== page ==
Subject: [OPE-L:1868] Re: Re: Re: Re: the money supply
From: Allin Cottrell (email@example.com)
Date: Wed Dec 08 1999 - 20:39:15 EST
On Mon, 6 Dec 1999, Claus Germer wrote:
> I'm sorry but I would remind you that the problem of how the
> labor content of the commodities can possibly be measured by
> a form of money that is not a commodity remains to be
> answered, as long as one conceives of prices as expressing
> the contents of social labor in the commodities. I would
> still like to know how you handle this problem.
I have responded to this (albeit briefly) in earlier posts. I
don't think that money's "measuring" the value of commodities is
the right concept. The question is how labour contents come to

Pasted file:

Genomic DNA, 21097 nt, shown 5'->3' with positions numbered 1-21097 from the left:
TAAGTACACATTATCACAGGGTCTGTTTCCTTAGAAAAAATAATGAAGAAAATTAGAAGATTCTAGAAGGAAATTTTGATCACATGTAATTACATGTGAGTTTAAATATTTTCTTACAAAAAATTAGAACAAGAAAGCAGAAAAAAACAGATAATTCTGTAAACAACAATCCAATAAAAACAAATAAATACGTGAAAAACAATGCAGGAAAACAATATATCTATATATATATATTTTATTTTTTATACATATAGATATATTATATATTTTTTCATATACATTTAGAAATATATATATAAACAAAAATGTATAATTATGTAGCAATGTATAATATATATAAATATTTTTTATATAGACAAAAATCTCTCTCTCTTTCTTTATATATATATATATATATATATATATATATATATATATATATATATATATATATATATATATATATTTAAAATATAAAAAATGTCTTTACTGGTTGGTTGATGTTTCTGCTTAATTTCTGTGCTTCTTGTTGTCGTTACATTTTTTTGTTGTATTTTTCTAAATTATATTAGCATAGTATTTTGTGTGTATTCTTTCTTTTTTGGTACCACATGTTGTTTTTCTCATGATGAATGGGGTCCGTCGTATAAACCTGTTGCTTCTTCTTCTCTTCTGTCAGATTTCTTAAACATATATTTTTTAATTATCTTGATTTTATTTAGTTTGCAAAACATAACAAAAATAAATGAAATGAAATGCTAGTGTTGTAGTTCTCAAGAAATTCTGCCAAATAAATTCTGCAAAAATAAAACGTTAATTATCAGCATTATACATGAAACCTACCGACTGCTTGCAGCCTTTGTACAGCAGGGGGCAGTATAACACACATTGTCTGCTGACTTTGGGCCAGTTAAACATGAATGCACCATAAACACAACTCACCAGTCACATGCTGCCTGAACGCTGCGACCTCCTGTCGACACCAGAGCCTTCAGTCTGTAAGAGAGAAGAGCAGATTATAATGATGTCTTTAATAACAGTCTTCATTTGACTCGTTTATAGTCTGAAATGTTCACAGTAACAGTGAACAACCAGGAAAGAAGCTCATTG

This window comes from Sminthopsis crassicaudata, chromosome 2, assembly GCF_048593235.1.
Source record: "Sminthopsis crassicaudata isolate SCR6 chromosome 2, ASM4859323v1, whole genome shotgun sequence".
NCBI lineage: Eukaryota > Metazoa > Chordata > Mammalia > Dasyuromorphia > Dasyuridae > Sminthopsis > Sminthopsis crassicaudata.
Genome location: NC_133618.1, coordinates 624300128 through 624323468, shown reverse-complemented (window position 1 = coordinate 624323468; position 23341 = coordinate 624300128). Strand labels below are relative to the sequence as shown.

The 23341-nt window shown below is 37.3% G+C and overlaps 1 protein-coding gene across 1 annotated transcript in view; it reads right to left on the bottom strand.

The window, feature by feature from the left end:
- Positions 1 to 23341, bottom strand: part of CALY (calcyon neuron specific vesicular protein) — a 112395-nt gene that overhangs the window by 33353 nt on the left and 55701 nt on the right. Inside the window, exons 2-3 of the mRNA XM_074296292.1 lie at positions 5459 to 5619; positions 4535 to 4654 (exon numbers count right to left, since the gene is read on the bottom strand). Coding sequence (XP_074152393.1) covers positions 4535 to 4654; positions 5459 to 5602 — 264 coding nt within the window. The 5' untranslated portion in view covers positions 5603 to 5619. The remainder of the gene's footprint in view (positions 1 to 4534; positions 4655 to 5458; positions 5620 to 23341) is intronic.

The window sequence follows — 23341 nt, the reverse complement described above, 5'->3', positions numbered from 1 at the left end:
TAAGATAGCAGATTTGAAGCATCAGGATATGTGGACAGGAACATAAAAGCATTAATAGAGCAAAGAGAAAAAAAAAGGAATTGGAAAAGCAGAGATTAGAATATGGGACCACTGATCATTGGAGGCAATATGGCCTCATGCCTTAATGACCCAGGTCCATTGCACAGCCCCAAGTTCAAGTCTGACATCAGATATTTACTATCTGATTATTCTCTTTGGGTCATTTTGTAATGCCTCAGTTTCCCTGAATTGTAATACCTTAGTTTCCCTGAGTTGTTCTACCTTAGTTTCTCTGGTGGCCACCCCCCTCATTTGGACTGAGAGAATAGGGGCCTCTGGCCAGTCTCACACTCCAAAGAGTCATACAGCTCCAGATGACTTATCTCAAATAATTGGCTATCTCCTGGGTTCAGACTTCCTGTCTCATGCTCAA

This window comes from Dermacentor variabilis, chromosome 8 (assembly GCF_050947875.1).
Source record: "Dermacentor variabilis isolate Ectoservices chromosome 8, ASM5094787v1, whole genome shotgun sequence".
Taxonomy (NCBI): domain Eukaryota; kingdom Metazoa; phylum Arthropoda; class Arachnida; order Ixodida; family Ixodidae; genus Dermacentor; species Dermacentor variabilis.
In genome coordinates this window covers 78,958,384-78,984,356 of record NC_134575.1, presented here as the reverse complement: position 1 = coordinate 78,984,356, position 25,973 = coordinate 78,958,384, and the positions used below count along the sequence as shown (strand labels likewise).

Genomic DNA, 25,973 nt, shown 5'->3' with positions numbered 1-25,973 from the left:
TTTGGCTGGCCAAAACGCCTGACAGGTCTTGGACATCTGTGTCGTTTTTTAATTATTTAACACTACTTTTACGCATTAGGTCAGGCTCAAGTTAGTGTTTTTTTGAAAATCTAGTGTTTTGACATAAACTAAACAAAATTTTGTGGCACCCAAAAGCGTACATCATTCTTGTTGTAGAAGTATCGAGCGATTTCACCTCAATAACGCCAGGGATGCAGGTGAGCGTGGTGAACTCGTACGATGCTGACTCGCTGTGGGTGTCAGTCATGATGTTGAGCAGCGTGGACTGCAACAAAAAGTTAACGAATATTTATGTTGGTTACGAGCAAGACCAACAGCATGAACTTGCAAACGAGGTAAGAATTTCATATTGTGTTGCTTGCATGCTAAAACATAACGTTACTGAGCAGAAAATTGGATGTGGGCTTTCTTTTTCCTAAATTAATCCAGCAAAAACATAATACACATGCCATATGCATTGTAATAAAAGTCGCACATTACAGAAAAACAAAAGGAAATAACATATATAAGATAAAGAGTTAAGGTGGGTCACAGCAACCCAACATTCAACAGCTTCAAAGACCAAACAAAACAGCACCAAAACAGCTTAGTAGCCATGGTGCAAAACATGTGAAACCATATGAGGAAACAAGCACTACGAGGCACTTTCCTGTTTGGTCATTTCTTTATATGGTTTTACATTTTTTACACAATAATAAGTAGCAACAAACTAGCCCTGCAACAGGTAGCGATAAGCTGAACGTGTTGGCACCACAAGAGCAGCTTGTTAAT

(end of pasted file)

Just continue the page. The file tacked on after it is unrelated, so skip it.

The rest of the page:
function as attractors for exchange ratios of commodities.
This is not an easy question, but I don't see that
(counter-factually) assuming a commodity money makes it
substantially less difficult. There has to be some economic
mechanism pushing exchange ratios in line with labour
contents. If money itself does not take labour-time to produce,
these ratios are no more or less difficult to determine: it just
means that the "absolute" price level is not determined by the
labour theory of value.
> It seems to me that what [Paul calls] call idealism is in
> reality a feature of Marx's method - abstraction. In the
> present case, Marx abstracts the commodity and its exchange
> in order to analyse it in isolation. Is there a different
> way of proceeding in the social sciences?
There are fruitful and unfruitful "abstractions". Attempting to
abstract from the role of the state when analysing money is
unfruitful, since it leads the analysis off on an imaginary,
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